When the deal was made, I was one of the people that said, "what the hell?" and "he's got 3 hits this season!" but I could see the Red Sox' angle on the trade as well.
Byrd is considered a good defender, which the Red Sox were lacking in their outfield and they probably didn't think he would hit .070 for the rest of the year.
There is also the fact that Michael Bowden had been DFA'd to make room on the roster for another position player, which gave the Red Sox 10 days to make a move.
Since being acquired, Marlon Byrd has 7 hits in 22 at-bats, good for a .318 average. That's more than double what he had in twice as many PA with the Cubs.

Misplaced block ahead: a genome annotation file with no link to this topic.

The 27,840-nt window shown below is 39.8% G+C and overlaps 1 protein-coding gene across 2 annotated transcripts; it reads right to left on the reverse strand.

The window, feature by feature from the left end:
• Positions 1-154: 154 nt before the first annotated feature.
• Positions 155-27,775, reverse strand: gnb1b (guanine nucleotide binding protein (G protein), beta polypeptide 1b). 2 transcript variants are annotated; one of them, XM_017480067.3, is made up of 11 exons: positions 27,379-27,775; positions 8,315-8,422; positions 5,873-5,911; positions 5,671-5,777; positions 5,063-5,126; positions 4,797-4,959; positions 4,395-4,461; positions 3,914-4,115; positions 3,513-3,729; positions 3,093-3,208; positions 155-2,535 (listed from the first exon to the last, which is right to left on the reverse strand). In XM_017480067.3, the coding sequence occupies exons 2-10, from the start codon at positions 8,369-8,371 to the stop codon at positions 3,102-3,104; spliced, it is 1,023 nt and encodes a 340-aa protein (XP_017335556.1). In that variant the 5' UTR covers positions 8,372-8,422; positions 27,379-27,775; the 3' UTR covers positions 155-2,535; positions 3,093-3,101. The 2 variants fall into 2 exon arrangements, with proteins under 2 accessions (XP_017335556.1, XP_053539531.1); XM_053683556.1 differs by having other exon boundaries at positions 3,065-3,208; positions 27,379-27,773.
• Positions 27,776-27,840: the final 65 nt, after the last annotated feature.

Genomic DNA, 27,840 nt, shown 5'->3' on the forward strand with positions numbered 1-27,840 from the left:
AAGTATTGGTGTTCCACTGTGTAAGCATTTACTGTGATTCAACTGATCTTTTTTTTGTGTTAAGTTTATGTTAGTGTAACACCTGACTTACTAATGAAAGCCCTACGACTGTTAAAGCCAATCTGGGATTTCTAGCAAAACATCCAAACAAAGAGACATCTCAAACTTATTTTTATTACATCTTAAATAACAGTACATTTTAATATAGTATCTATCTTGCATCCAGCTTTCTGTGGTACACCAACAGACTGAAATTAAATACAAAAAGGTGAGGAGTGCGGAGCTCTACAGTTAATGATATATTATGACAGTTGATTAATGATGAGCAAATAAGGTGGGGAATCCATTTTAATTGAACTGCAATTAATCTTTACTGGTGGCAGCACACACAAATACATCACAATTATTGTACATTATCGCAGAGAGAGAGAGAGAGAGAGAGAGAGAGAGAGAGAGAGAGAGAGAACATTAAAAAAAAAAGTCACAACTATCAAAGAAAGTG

Obviously 22 AB is a very small sample but do the Sox even need him to hit .300? I'd say .270 would be more than acceptable as a fill in until Ellsbury or Crawford can get healthy.
Although Bowden had been solid in his short stint with the Sox this year, he has generally been regarded as a bust--making him dispensable to a team in dire need of outfield help.
If the addition of Byrd can provide above average defense and decent offense, the Red Sox will get the better end of the deal.
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